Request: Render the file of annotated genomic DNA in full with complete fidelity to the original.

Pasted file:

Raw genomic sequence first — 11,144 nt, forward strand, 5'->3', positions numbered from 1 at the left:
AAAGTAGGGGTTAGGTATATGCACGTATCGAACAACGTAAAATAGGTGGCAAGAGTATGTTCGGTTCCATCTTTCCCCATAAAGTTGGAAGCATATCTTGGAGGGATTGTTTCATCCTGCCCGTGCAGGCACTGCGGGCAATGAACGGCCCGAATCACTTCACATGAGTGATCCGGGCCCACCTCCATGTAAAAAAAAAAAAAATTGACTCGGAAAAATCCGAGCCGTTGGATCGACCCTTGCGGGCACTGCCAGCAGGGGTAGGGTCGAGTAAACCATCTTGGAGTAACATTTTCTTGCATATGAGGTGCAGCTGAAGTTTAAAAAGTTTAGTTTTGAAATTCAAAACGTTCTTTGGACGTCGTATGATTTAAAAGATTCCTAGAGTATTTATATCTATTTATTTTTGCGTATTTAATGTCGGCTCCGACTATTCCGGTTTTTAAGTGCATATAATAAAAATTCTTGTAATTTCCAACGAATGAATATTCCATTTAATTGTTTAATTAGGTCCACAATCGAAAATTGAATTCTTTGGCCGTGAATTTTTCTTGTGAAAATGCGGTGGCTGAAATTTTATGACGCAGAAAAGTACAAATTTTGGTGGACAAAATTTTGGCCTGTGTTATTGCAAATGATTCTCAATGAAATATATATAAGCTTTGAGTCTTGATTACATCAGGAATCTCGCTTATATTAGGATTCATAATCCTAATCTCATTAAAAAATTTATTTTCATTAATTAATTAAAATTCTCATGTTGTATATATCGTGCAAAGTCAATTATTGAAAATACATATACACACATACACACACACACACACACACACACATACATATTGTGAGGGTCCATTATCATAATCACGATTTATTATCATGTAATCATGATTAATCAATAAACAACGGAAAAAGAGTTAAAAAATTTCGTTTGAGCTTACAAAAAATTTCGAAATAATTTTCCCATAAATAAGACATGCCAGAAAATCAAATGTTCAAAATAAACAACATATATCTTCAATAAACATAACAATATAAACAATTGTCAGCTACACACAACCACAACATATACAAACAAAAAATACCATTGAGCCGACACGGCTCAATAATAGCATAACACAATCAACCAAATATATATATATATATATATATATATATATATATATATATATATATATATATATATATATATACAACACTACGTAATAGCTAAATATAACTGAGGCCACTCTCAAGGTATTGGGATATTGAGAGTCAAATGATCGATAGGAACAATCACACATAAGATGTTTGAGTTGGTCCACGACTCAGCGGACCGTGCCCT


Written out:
Raw genomic sequence first — 11,144 nt, forward strand, 5'->3', positions numbered from 1 at the left:
AAAGTAGGGGTTAGGTATATGCACGTATCGAACAACGTAAAATAGGTGGCAAGAGTATGTTCGGTTCCATCTTTCCCCATAAAGTTGGAAGCATATCTTGGAGGGATTGTTTCATCCTGCCCGTGCAGGCACTGCGGGCAATGAACGGCCCGAATCACTTCACATGAGTGATCCGGGCCCACCTCCATGTAAAAAAAAAAAAAATTGACTCGGAAAAATCCGAGCCGTTGGATCGACCCTTGCGGGCACTGCCAGCAGGGGTAGGGTCGAGTAAACCATCTTGGAGTAACATTTTCTTGCATATGAGGTGCAGCTGAAGTTTAAAAAGTTTAGTTTTGAAATTCAAAACGTTCTTTGGACGTCGTATGATTTAAAAGATTCCTAGAGTATTTATATCTATTTATTTTTGCGTATTTAATGTCGGCTCCGACTATTCCGGTTTTTAAGTGCATATAATAAAAATTCTTGTAATTTCCAACGAATGAATATTCCATTTAATTGTTTAATTAGGTCCACAATCGAAAATTGAATTCTTTGGCCGTGAATTTTTCTTGTGAAAATGCGGTGGCTGAAATTTTATGACGCAGAAAAGTACAAATTTTGGTGGACAAAATTTTGGCCTGTGTTATTGCAAATGATTCTCAATGAAATATATATAAGCTTTGAGTCTTGATTACATCAGGAATCTCGCTTATATTAGGATTCATAATCCTAATCTCATTAAAAAATTTATTTTCATTAATTAATTAAAATTCTCATGTTGTATATATCGTGCAAAGTCAATTATTGAAAATACATATACACACATACACACACACACACACACACACACATACATATTGTGAGGGTCCATTATCATAATCACGATTTATTATCATGTAATCATGATTAATCAATAAACAACGGAAAAAGAGTTAAAAAATTTCGTTTGAGCTTACAAAAAATTTCGAAATAATTTTCCCATAAATAAGACATGCCAGAAAATCAAATGTTCAAAATAAACAACATATATCTTCAATAAACATAACAATATAAACAATTGTCAGCTACACACAACCACAACATATACAAACAAAAAATACCATTGAGCCGACACGGCTCAATAATAGCATAACACAATCAACCAAATATATATATATATATATATATATATATATATATATATATATATATATATATATATATATATACAACACTACGTAATAGCTAAATATAACTGAGGCCACTCTCAAGGTATTGGGATATTGAGAGTCAAATGATCGATAGGAACAATCACACATAAGATGTTTGAGTTGGTCCACGACTCAGCGGACCGTGCCCT